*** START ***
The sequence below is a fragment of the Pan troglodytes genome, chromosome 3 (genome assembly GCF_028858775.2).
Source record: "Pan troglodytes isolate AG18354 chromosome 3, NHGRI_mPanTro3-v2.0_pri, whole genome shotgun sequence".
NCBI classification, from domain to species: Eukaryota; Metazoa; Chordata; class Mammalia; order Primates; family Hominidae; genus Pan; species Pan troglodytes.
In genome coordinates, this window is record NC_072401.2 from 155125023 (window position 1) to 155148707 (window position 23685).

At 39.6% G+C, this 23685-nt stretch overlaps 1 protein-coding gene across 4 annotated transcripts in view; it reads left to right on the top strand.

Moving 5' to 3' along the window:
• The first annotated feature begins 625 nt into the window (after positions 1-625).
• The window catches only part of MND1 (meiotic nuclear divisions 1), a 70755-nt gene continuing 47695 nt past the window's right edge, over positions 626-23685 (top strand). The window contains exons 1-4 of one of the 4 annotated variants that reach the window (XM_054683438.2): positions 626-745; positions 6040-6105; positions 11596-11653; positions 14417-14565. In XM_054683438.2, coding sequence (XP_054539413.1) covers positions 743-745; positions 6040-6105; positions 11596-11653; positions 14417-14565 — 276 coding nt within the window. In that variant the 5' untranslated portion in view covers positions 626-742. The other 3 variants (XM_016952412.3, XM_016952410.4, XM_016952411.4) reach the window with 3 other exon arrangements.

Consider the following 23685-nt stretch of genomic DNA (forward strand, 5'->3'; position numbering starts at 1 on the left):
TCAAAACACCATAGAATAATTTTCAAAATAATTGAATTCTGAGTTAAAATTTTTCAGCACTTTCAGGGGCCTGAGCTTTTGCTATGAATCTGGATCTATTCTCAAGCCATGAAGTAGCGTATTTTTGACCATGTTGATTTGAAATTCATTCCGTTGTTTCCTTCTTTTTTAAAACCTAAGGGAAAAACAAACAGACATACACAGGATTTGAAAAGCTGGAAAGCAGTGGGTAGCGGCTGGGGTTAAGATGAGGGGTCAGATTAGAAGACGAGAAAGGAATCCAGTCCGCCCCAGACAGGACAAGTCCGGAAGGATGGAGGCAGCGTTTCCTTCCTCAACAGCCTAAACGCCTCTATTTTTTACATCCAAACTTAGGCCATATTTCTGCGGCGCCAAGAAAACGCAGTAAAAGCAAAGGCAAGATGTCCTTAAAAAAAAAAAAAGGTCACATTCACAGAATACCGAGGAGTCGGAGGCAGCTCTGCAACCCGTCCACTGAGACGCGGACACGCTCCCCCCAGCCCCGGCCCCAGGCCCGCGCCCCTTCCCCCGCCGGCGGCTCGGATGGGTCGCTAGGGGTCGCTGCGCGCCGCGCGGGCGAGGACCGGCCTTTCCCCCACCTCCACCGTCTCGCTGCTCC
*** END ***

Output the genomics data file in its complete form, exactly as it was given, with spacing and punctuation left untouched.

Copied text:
The sequence below is a fragment of the Pan troglodytes genome, chromosome 3 (genome assembly GCF_028858775.2).
Source record: "Pan troglodytes isolate AG18354 chromosome 3, NHGRI_mPanTro3-v2.0_pri, whole genome shotgun sequence".
NCBI classification, from domain to species: Eukaryota; Metazoa; Chordata; class Mammalia; order Primates; family Hominidae; genus Pan; species Pan troglodytes.
In genome coordinates, this window is record NC_072401.2 from 155125023 (window position 1) to 155148707 (window position 23685).

At 39.6% G+C, this 23685-nt stretch overlaps 1 protein-coding gene across 4 annotated transcripts in view; it reads left to right on the top strand.

Moving 5' to 3' along the window:
• The first annotated feature begins 625 nt into the window (after positions 1-625).
• The window catches only part of MND1 (meiotic nuclear divisions 1), a 70755-nt gene continuing 47695 nt past the window's right edge, over positions 626-23685 (top strand). The window contains exons 1-4 of one of the 4 annotated variants that reach the window (XM_054683438.2): positions 626-745; positions 6040-6105; positions 11596-11653; positions 14417-14565. In XM_054683438.2, coding sequence (XP_054539413.1) covers positions 743-745; positions 6040-6105; positions 11596-11653; positions 14417-14565 — 276 coding nt within the window. In that variant the 5' untranslated portion in view covers positions 626-742. The other 3 variants (XM_016952412.3, XM_016952410.4, XM_016952411.4) reach the window with 3 other exon arrangements.

Consider the following 23685-nt stretch of genomic DNA (forward strand, 5'->3'; position numbering starts at 1 on the left):
TCAAAACACCATAGAATAATTTTCAAAATAATTGAATTCTGAGTTAAAATTTTTCAGCACTTTCAGGGGCCTGAGCTTTTGCTATGAATCTGGATCTATTCTCAAGCCATGAAGTAGCGTATTTTTGACCATGTTGATTTGAAATTCATTCCGTTGTTTCCTTCTTTTTTAAAACCTAAGGGAAAAACAAACAGACATACACAGGATTTGAAAAGCTGGAAAGCAGTGGGTAGCGGCTGGGGTTAAGATGAGGGGTCAGATTAGAAGACGAGAAAGGAATCCAGTCCGCCCCAGACAGGACAAGTCCGGAAGGATGGAGGCAGCGTTTCCTTCCTCAACAGCCTAAACGCCTCTATTTTTTACATCCAAACTTAGGCCATATTTCTGCGGCGCCAAGAAAACGCAGTAAAAGCAAAGGCAAGATGTCCTTAAAAAAAAAAAAAGGTCACATTCACAGAATACCGAGGAGTCGGAGGCAGCTCTGCAACCCGTCCACTGAGACGCGGACACGCTCCCCCCAGCCCCGGCCCCAGGCCCGCGCCCCTTCCCCCGCCGGCGGCTCGGATGGGTCGCTAGGGGTCGCTGCGCGCCGCGCGGGCGAGGACCGGCCTTTCCCCCACCTCCACCGTCTCGCTGCTCC